Weigh your suitcases before you leave the house - you don't want a surprise overcharge.

Susan and Len

Zina March 3rd, 2007 04:25 PM

Susan and Len,
The Denrus tour sounds good but there are 7 of us traveling together and St. Petersburg is one destination that we have similar interests in.

Now to the serious stuff...the clothes!! I'm going with're right it's the easiest way to go and less to worry about.

I heard that it gets warm in the summer in the baltic that true? I always thought of the scandinavian countries as rather brisk/cool weather.

skandls March 3rd, 2007 04:50 PM

Looking forward to seeing a sea of black on formal nights. Being 5 ft 1 in my clothes don't take up much room. DH is 6 ft and mens stuff is so much heavier and bulky than womens. Unfortunately DH wants his own tux not a rental. So we have to pack the tux and a sports coat. I said tux or suit but not both.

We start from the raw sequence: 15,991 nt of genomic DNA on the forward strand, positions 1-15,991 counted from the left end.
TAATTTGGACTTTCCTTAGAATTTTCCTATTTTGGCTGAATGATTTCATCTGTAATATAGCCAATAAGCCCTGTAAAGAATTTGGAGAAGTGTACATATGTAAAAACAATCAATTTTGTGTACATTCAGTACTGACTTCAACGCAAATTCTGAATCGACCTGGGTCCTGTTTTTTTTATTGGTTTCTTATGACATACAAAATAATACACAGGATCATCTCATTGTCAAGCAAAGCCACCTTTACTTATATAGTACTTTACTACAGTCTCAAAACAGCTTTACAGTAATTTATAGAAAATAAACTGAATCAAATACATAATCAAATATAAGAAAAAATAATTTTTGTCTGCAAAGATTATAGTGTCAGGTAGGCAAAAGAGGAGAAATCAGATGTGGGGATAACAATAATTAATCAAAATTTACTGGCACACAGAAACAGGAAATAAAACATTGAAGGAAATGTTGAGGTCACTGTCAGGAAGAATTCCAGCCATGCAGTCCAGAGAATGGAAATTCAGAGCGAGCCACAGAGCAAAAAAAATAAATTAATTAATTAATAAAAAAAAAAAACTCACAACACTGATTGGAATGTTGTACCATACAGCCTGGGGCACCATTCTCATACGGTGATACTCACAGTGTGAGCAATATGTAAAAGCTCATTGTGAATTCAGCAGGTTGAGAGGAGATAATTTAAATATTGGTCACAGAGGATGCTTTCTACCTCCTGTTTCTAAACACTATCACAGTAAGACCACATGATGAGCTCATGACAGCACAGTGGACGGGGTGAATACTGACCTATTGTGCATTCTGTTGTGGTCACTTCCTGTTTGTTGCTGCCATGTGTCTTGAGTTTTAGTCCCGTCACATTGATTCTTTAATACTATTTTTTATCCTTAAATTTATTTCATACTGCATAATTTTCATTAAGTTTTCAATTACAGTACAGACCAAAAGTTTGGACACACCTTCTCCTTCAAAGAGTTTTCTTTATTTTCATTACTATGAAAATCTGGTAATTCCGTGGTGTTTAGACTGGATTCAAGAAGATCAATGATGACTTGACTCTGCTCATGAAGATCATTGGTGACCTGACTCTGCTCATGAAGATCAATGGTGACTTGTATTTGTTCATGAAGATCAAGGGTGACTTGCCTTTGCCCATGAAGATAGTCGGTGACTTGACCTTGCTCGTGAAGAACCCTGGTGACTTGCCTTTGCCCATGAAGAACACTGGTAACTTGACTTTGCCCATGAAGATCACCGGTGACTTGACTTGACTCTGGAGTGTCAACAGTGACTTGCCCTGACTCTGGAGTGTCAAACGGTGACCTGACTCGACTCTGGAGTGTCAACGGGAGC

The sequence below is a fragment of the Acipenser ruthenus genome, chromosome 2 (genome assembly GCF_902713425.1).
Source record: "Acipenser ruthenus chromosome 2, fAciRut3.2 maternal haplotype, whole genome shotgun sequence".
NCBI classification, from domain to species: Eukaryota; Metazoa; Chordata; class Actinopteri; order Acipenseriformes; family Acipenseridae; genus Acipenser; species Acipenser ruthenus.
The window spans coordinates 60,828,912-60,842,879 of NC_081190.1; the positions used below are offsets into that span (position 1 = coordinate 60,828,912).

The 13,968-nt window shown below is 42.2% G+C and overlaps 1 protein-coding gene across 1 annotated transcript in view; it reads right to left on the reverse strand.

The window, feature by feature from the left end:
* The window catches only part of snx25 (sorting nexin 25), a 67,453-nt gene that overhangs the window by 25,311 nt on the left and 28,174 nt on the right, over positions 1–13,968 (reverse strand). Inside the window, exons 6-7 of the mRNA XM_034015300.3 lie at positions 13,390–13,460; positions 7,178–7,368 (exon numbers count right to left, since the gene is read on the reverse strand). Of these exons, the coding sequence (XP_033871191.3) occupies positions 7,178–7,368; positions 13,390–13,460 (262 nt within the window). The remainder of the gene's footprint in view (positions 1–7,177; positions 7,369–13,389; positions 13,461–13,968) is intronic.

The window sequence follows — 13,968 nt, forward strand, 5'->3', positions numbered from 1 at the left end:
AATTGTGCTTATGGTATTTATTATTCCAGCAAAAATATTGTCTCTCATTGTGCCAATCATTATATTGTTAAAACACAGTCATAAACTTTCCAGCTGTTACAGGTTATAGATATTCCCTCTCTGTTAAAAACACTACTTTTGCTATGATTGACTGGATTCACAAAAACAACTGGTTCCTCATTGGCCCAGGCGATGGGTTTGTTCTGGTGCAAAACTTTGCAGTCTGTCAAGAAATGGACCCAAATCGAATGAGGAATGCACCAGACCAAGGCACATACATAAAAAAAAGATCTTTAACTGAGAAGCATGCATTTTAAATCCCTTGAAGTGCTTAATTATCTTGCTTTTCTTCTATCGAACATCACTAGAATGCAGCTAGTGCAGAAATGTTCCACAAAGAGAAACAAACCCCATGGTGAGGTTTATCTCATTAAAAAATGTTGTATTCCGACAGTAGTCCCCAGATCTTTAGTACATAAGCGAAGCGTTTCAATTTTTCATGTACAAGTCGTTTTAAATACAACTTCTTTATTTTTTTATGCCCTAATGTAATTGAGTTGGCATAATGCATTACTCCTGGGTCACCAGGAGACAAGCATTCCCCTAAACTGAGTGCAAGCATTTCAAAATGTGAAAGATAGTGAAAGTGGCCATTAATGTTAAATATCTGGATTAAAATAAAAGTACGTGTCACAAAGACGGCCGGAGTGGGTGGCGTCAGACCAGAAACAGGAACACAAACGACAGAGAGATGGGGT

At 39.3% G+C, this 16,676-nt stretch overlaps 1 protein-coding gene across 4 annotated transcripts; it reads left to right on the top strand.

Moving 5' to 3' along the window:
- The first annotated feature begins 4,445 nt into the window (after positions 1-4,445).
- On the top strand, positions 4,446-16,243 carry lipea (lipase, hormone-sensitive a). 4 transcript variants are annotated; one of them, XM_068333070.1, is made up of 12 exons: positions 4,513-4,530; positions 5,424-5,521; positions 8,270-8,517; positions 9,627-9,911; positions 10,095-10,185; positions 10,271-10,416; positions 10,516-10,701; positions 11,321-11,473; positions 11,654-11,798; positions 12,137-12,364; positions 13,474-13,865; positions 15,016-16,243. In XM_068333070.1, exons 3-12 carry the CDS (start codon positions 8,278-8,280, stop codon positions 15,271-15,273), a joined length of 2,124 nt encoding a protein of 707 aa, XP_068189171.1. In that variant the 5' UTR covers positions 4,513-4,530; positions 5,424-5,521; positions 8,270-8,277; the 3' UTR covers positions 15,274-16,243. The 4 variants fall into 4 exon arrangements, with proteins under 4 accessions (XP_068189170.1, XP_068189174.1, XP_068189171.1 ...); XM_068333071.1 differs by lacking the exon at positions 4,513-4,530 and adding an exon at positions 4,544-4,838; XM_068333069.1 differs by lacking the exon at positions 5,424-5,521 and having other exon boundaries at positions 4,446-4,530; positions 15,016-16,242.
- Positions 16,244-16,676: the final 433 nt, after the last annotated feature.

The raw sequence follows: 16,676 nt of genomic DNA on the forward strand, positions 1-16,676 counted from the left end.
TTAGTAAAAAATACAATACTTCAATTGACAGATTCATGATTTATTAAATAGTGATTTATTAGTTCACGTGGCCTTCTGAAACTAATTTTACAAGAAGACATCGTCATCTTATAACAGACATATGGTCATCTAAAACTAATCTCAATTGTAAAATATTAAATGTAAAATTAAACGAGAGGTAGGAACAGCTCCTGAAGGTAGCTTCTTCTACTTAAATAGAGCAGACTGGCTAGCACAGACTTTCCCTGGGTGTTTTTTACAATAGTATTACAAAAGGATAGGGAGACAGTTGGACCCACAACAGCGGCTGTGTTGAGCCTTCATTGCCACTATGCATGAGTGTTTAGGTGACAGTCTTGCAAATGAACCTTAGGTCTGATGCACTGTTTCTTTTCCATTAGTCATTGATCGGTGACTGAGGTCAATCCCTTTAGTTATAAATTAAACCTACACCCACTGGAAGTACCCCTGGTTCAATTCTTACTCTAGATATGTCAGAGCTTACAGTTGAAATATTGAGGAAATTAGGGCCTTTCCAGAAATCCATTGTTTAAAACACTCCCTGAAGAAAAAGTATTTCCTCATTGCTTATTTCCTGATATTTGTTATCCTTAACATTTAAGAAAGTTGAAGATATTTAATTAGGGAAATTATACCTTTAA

I also do mostly tops and bottoms. Dresses just aren't as versatile. Since I am into comfort - a lot of knit tops with a few skirts (black with patterns).
I leave the jeans and heavier stuff home. A few longer style shorts and one or two pairs of pants for the plane and if we get cold weather. I find a skirt easier to handle in restrooms of questionable cleanliness while on tour. Light raincoat (LL Bean) and a sweater for layering. Don't forget a light evening wrap. Polyester and other man mades may be tacky but they are great for travel.

I have checked into a tour with Alla and they are a little less money than Denrus. They also have vans that are for 4 passengers. That will be great for us. It will give us and our travel companions a lot of flexibility